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Title: Effect of Accelerated Carbonation Curing on Strength and Durability Properties of GGBS Concrete
Authors: Singh, Harvir
Supervisor: Goyal, Shweta
Keywords: Accelerated Carbonation Curing;GGBS;Compressive Strength;Durability;Microstructure
Issue Date: 14-Aug-2018
Abstract: The effect of Accelerated Carbonation curing (ACC) was studied on the strength and durability properties of concrete containing varying percentages of Ground Granulated Blast furnace Slag (GGBS) (0% to 60%) as a partial replacement of cement. Strength property included compressive strength while the durability properties included water absorption, chloride permeability, sorptivity and acid resistance. Microstructure of the concrete specimens containing 0% and 40% GGBS was studied through SEM and XRD analysis. Specimens were cured under two types of curing regimes. One set of specimens were water cured while the other set of specimens were carbonation cured for 12 hours then they were placed in water till the age of 3 days and after that they were placed in sealed plastic bags till the testing age. From the experiments it was found that although the early carbonation improved the strength of the concrete the strength gain was not noticeable at the later ages. The carbonated specimens showed lesser water absorption at the ages of 1 day, 3 days and 28 days. Carbonated specimens exhibited lesser sorptivity value, more resistance to chloride permeability and acid attack when compared to the water cured samples. Addition of GGBS resulted in improved strength and lesser value of water absorption while 40% replacement was determined to be optimum. The GGBS concrete also exhibited lesser sorptivity value and more resistance to chloride permeability and acid attack when compared to the control mix. Microstructure analysis of the concrete samples showed the presence calcium carbonate (CaCO3) in place of calcium hydroxide (Ca(OH)2) in carbonated concrete which provided strength to the concrete. A denser microstructure was observed in concrete containing 40% GGBS when compared to the control mix.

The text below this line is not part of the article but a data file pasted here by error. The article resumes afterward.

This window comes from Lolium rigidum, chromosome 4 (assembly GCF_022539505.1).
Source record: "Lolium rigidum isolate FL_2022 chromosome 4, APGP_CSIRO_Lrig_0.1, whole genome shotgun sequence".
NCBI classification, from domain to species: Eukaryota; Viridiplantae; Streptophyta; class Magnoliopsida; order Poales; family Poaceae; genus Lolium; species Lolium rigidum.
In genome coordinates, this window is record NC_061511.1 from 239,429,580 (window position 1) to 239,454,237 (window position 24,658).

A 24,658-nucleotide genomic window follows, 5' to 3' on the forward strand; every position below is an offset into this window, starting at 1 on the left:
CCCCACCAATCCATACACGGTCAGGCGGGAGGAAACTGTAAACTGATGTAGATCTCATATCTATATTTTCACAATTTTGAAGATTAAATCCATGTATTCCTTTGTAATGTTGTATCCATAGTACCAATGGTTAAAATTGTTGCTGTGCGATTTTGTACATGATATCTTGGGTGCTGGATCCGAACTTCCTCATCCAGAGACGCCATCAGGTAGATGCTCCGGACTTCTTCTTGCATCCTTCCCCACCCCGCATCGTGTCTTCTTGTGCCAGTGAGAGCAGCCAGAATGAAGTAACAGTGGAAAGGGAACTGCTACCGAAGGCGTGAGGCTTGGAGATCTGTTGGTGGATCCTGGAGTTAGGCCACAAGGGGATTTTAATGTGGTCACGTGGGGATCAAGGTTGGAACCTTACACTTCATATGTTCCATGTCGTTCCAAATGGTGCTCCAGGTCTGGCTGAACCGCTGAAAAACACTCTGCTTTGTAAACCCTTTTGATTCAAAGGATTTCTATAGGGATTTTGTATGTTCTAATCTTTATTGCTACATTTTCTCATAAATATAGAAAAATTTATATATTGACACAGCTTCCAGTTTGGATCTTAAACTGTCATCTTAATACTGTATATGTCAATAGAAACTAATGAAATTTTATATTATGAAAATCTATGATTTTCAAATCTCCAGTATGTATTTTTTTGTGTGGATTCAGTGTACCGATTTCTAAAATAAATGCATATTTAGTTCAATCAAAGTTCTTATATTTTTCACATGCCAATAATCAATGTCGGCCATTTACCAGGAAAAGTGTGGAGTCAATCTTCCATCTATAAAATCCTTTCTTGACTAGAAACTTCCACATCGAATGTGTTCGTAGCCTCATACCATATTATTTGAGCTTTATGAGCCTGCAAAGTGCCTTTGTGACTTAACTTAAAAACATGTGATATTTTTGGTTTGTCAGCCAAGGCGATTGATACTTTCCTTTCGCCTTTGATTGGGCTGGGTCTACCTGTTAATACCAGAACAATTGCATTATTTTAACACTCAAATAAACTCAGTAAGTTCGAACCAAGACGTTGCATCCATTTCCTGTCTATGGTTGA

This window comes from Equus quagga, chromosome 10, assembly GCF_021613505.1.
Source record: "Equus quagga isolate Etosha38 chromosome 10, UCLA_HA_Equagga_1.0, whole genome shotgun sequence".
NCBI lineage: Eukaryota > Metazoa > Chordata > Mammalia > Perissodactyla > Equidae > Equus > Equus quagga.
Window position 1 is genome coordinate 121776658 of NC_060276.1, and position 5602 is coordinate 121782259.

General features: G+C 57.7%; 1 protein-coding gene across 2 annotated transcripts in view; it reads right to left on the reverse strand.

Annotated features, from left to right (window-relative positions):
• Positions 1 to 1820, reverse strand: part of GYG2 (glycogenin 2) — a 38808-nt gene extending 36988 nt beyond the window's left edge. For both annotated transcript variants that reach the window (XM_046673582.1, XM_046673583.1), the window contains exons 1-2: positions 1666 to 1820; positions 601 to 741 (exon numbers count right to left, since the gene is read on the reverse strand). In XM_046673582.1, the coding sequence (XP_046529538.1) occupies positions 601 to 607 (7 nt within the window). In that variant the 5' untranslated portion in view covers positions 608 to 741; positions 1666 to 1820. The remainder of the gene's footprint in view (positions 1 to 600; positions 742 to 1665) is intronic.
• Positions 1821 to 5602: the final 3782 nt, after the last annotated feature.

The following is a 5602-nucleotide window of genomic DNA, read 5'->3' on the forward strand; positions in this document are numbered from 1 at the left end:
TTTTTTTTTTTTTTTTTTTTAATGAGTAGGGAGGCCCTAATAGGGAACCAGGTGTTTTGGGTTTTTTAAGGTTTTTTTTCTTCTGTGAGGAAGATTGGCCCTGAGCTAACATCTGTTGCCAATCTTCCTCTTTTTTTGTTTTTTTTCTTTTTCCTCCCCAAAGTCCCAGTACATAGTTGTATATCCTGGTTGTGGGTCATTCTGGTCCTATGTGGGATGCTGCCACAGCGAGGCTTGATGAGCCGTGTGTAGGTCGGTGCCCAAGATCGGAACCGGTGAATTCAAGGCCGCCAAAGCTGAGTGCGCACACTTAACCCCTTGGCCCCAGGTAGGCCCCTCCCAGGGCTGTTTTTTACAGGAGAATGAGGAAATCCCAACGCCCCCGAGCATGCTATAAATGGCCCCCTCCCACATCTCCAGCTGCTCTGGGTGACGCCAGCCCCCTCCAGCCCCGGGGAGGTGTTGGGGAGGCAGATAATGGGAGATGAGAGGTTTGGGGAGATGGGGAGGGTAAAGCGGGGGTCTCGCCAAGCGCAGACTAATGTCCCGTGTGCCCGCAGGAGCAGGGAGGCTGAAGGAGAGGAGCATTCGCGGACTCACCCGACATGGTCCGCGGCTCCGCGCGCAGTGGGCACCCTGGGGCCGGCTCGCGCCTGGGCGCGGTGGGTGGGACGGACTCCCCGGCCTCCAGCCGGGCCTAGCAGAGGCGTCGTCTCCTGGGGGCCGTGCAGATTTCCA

Description: Master of Engineering- Structural
Appears in Collections:Masters Theses@CED

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